Anti-Oxidant Extracts from Young Durians – Potential Value-Added Cosmetics from Agricultural Waste by Chula

PRNewswire October 11, 2022

Chula Faculty of Science researchers find young durian extracts to have as high anti-oxidants as vitamin C and aim to produce skin care products that add value to agricultural waste.

BANGKOK, Oct. 11, 2022 /PRNewswire/ — The durian has been called the king of fruits, and Thailand’s vital cash crop for booming export.  Farmers usually need to trim off around 200-300 young durians per tree to relieve the excessive weight of the fruits, and generate tremendous agricultural waste in the process. So, the research team, led by Associate Professor Dr. Supaart Sirikantaramas of the Department of Biochemistry, Chula Faculty of Science, studied the young durians’ biochemical composition and its potential use under the Bio-Circular-Green Economy (BCG) policy for Bio-economy.

The 6-12 centimeters long young durians (Durio zibethinus L.) produce a transparent slime when soaked in water.  A metabolome analysis (all metabolites) found polyphenols which are very high in antioxidants, phenolics that can halt or delay the formation of oxidants, glycation to protect the skin from ultraviolet rays, and pectin which keeps the skin hydrated.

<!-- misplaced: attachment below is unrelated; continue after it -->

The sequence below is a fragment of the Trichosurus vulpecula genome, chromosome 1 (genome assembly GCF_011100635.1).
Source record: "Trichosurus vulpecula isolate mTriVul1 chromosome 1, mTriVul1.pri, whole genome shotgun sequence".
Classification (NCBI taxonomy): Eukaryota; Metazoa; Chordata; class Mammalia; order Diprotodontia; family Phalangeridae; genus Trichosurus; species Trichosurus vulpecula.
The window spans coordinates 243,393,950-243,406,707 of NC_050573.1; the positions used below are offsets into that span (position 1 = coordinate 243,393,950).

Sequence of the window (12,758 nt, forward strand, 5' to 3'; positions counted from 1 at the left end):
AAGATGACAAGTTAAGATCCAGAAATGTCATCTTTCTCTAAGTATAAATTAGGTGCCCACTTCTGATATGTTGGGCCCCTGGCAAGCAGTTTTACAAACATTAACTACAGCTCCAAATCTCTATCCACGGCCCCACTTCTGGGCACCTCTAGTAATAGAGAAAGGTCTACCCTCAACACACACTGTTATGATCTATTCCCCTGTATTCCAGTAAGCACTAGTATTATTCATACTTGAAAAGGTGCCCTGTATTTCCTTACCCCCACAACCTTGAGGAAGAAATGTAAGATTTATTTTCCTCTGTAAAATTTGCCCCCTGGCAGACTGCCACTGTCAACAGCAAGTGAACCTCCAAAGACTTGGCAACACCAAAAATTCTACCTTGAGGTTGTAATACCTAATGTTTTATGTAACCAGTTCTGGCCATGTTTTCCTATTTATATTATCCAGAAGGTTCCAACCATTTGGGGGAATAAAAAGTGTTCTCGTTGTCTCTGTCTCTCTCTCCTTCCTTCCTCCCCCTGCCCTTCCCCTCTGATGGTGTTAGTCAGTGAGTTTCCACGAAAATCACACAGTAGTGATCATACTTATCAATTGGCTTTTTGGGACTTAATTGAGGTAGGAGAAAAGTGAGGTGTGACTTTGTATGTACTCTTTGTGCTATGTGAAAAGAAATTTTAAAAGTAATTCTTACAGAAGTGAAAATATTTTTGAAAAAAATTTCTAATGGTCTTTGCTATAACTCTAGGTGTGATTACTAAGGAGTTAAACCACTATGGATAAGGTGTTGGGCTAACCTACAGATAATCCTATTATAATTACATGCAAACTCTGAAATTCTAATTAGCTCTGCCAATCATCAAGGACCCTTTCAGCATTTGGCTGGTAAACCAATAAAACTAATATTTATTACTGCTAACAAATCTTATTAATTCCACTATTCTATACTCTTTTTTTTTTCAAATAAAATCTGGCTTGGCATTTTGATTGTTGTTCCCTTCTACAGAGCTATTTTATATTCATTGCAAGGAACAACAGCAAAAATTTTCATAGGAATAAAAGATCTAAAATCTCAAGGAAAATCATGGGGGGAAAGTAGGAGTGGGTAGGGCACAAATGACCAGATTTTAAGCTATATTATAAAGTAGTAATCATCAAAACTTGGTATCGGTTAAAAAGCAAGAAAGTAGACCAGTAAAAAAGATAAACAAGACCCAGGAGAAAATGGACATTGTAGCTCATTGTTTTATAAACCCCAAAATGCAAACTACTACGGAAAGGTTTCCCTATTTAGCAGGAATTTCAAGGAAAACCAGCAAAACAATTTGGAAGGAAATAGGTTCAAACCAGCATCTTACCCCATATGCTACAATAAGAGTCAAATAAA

Putthamas Pewlong, a Master’s Degree student in Biochemistry at the Faculty of Science, Chulalongkorn University, a team member, explained that extraction was done with biomarkers using no toxic solvents or heat.  Divided skin cells were then cured in the extracts for 24 hours.  Cells causing tension similarly found in dust or sunlight were then added. Results showed that the cells contain large numbers of live cells, similar to those treated with vitamin C.  The extract was also found to induce an increase in cell divisions.

Skin toxicity was also tested, and found to be negative, rendering the extracts highly safe and can be used in cosmetics and skincare products.

The team then tried mixing the extract in powder form at 2-3% as prescribed by the FDA into sunscreen products on the market and found that the texture remained the same, and the pale-yellow tint of the extract is barely visible. The durian smell was also not detectable.  It was also found that regardless of type, the young durians yielded similar levels of vital extracts.

Interested parties may contact Associate Professor Dr. Supaart Sirikantaramas at the Department of Biochemistry, Faculty of Science, Chulalongkorn University at Email:

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SOURCE Chulalongkorn University Communication Center

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